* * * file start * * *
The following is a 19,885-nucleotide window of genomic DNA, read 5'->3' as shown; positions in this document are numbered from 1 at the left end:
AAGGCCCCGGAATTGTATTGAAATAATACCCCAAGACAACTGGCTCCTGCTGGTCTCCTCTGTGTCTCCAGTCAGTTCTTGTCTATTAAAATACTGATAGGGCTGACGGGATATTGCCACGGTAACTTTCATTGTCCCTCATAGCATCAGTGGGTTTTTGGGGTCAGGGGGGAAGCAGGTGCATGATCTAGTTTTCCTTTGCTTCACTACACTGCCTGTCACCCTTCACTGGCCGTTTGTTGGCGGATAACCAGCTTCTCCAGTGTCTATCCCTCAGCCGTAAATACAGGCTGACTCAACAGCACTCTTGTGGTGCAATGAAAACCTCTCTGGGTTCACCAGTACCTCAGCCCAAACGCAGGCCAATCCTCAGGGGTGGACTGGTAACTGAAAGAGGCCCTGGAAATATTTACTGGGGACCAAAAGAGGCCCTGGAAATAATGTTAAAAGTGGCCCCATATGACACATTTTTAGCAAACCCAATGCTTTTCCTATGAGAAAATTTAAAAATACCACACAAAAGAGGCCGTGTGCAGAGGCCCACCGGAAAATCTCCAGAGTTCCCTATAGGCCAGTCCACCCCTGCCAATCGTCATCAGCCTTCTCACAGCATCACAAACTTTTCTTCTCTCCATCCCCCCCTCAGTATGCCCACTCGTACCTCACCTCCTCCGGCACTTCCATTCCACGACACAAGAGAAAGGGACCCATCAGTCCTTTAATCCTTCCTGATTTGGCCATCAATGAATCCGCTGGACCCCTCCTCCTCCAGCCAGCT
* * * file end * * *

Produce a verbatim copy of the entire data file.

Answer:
The following is a 19,885-nucleotide window of genomic DNA, read 5'->3' as shown; positions in this document are numbered from 1 at the left end:
AAGGCCCCGGAATTGTATTGAAATAATACCCCAAGACAACTGGCTCCTGCTGGTCTCCTCTGTGTCTCCAGTCAGTTCTTGTCTATTAAAATACTGATAGGGCTGACGGGATATTGCCACGGTAACTTTCATTGTCCCTCATAGCATCAGTGGGTTTTTGGGGTCAGGGGGGAAGCAGGTGCATGATCTAGTTTTCCTTTGCTTCACTACACTGCCTGTCACCCTTCACTGGCCGTTTGTTGGCGGATAACCAGCTTCTCCAGTGTCTATCCCTCAGCCGTAAATACAGGCTGACTCAACAGCACTCTTGTGGTGCAATGAAAACCTCTCTGGGTTCACCAGTACCTCAGCCCAAACGCAGGCCAATCCTCAGGGGTGGACTGGTAACTGAAAGAGGCCCTGGAAATATTTACTGGGGACCAAAAGAGGCCCTGGAAATAATGTTAAAAGTGGCCCCATATGACACATTTTTAGCAAACCCAATGCTTTTCCTATGAGAAAATTTAAAAATACCACACAAAAGAGGCCGTGTGCAGAGGCCCACCGGAAAATCTCCAGAGTTCCCTATAGGCCAGTCCACCCCTGCCAATCGTCATCAGCCTTCTCACAGCATCACAAACTTTTCTTCTCTCCATCCCCCCCTCAGTATGCCCACTCGTACCTCACCTCCTCCGGCACTTCCATTCCACGACACAAGAGAAAGGGACCCATCAGTCCTTTAATCCTTCCTGATTTGGCCATCAATGAATCCGCTGGACCCCTCCTCCTCCAGCCAGCT